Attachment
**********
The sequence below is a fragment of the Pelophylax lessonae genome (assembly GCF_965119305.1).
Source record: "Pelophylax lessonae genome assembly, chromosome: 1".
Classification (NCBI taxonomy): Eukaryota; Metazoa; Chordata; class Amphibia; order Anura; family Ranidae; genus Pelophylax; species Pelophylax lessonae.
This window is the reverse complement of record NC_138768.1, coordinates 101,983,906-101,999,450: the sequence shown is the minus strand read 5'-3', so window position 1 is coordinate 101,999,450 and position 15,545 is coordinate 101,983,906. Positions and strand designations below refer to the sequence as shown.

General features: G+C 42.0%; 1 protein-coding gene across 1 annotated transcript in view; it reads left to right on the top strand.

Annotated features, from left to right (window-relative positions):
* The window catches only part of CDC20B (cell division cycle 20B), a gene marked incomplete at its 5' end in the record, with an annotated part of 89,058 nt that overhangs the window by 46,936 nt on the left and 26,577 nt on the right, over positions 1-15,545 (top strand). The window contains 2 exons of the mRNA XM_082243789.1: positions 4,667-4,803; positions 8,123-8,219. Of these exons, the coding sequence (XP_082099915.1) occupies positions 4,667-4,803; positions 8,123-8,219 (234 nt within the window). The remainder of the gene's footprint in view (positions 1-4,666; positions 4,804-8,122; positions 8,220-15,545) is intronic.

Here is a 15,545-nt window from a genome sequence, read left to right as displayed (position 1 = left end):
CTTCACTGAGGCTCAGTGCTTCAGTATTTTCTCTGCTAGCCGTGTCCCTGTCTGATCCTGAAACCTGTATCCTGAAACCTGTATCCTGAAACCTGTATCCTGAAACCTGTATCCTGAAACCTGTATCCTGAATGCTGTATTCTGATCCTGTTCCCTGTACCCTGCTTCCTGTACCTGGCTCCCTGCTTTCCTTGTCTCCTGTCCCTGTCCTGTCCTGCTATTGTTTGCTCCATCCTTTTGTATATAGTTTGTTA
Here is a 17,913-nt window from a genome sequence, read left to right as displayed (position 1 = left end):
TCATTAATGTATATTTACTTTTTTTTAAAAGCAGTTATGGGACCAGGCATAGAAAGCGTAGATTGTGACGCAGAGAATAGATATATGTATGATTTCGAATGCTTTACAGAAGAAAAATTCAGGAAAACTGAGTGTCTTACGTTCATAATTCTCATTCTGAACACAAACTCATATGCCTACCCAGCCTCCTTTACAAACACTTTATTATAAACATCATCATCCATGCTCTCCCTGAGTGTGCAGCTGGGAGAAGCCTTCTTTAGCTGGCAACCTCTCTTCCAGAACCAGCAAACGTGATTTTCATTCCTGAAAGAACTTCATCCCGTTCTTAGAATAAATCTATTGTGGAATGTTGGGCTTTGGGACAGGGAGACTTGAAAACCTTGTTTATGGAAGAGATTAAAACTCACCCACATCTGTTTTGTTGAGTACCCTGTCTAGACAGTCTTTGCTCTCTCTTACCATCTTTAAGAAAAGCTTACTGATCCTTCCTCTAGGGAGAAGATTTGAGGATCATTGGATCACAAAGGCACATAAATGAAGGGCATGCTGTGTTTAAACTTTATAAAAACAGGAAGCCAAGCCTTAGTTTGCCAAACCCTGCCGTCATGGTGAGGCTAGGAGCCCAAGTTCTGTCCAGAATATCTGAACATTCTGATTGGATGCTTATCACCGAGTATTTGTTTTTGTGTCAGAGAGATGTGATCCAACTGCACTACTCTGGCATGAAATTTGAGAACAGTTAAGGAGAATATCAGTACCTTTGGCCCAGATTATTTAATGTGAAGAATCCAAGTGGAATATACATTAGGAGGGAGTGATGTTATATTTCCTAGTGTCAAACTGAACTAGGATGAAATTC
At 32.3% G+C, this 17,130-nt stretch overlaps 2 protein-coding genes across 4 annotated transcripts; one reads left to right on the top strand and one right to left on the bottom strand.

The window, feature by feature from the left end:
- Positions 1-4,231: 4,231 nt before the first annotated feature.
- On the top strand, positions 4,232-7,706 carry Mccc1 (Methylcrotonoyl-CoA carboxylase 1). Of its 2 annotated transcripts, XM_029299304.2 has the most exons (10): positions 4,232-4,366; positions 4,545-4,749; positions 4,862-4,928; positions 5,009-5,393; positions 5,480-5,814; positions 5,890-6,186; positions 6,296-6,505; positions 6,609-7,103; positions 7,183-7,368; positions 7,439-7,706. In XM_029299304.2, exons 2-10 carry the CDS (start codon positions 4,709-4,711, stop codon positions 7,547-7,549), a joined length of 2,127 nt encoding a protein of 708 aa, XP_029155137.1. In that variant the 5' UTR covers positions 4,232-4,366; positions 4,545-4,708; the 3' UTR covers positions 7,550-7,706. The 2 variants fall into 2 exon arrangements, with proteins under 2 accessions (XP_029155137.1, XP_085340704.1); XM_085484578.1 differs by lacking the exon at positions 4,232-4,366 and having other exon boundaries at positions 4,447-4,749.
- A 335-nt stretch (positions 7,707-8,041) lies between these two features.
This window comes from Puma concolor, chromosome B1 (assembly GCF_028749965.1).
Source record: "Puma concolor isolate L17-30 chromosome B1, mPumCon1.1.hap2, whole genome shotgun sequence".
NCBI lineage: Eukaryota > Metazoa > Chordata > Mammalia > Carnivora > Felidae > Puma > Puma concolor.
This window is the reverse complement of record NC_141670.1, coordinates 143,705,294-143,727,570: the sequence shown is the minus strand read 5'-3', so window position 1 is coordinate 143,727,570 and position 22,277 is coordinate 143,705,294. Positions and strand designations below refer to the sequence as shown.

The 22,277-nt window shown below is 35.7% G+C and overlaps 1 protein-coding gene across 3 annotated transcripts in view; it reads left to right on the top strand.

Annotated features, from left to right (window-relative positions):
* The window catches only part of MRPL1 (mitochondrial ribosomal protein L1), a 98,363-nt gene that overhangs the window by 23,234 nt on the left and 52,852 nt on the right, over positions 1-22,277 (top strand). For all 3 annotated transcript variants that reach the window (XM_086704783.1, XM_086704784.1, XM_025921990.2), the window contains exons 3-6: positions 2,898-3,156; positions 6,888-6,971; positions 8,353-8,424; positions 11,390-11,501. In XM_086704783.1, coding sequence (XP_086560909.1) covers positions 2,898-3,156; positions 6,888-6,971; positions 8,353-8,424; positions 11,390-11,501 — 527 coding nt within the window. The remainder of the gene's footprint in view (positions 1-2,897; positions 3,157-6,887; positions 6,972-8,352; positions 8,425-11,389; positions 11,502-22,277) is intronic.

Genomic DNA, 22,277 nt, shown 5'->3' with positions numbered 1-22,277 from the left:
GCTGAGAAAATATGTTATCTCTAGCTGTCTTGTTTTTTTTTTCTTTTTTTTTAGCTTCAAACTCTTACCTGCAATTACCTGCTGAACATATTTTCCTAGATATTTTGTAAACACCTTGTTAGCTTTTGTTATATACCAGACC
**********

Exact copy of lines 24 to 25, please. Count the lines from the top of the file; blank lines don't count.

Genomic DNA, 22,277 nt, shown 5'->3' with positions numbered 1-22,277 from the left:
GCTGAGAAAATATGTTATCTCTAGCTGTCTTGTTTTTTTTTTCTTTTTTTTTAGCTTCAAACTCTTACCTGCAATTACCTGCTGAACATATTTTCCTAGATATTTTGTAAACACCTTGTTAGCTTTTGTTATATACCAGACC